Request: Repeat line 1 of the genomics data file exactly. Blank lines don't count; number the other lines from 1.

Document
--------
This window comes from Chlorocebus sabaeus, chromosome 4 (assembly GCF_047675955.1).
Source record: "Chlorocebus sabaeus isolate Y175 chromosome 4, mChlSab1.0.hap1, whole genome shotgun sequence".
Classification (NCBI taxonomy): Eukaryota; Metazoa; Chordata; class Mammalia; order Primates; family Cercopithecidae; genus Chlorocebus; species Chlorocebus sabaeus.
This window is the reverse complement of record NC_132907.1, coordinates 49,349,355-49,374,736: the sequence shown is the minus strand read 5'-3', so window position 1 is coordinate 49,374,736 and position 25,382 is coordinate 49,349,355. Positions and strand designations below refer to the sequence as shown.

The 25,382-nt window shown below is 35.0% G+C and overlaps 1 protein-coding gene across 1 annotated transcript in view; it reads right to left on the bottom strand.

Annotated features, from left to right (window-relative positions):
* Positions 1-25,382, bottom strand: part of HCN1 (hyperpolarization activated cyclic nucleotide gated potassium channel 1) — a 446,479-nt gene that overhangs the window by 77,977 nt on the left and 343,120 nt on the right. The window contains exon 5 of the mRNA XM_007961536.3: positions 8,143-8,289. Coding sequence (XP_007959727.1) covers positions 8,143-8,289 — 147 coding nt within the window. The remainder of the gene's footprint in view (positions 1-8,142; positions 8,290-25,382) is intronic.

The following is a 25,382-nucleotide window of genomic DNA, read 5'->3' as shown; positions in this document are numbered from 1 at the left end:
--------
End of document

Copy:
This window comes from Chlorocebus sabaeus, chromosome 4 (assembly GCF_047675955.1).